Wednesday, October 14, 2009

Woodlouse Hunter (Dysdera crocata)

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I was quite shocked to find this gal crawling around my basement floor. First, it was very large, slightly bigger than a quarter, and second because I could see it's fangs from 6 feet up!

Dysdera crocata is a hunting spider found from New England to Georgia and west to California. It is also a commonly encountered spider in England, northern Europe, and Australia. The Woodlouse Hunter preys on pill bugs or sow bugs (order Isopoda), sometimes beetles, and derives its common name from the British common name for these crustaceans. D. crocata is known to feed on other arthropods as well. This is the only species of the family Dysderidae known to occur in North America.

Unlike 99% of spiders, they have only six eyes, grouped closely together. Their jaws are relatively large, with long fangs for piercing through the hard armor of their prey. These are definitely the longest fangs on any spider I've found in Minnesota. The body of the woodlouse hunter is generally smooth, not hairy. The cephalothorax (front segment) is reddish orange to maroon, and the abdomen is usually tan or grayish white. Males are smaller in size, and their genitalia are visible on the ends of the pedipalps. This is a female.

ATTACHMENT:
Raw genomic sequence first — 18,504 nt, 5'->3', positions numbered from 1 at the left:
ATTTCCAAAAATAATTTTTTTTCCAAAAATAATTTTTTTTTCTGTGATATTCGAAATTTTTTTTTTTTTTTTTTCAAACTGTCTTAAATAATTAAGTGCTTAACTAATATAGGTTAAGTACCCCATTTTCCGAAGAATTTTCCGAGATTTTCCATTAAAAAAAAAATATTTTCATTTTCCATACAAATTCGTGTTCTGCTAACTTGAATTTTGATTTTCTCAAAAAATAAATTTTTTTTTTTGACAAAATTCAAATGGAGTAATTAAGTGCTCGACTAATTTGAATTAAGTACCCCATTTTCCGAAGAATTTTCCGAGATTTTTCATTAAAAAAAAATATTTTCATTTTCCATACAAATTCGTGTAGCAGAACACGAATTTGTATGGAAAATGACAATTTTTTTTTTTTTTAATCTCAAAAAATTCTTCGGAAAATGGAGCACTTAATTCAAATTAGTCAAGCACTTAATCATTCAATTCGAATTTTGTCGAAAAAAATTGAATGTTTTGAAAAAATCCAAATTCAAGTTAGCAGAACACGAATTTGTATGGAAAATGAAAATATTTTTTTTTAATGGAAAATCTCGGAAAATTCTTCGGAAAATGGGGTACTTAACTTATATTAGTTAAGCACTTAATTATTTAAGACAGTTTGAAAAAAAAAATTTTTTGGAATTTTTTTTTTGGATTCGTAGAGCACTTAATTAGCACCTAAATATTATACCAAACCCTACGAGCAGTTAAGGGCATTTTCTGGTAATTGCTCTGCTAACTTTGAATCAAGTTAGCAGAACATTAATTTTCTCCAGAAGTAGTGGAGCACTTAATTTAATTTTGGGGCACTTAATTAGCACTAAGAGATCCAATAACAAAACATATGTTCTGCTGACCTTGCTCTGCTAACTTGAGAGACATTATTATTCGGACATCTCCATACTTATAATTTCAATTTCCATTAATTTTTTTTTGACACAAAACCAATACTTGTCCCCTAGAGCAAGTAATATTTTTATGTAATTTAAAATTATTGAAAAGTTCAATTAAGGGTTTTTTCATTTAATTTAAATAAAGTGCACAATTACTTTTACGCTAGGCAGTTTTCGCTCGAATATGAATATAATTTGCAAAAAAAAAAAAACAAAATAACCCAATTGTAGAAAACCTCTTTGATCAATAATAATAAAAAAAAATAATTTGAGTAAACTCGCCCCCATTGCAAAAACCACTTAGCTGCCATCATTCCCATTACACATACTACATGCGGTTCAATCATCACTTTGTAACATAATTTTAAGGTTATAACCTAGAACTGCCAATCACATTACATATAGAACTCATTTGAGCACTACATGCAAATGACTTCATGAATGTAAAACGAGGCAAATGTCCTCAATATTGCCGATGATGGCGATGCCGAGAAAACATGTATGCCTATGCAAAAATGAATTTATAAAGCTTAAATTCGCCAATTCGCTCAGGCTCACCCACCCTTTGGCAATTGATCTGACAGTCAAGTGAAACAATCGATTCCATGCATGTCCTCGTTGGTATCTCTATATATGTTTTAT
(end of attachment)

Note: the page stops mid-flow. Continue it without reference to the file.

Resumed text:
These spiders hunt at night, actively searching out their prey. Woodlouse hunters do not build webs, but construct small, silken oval-shaped retreats. They overwinter as adults, and after mating in the spring, females deposit about 70 eggs in their retreat. When the young hatch, they stay near the mother for a short period of time.

Raynox DCR-250 mounted on my Panasonic Lumix FZ8.

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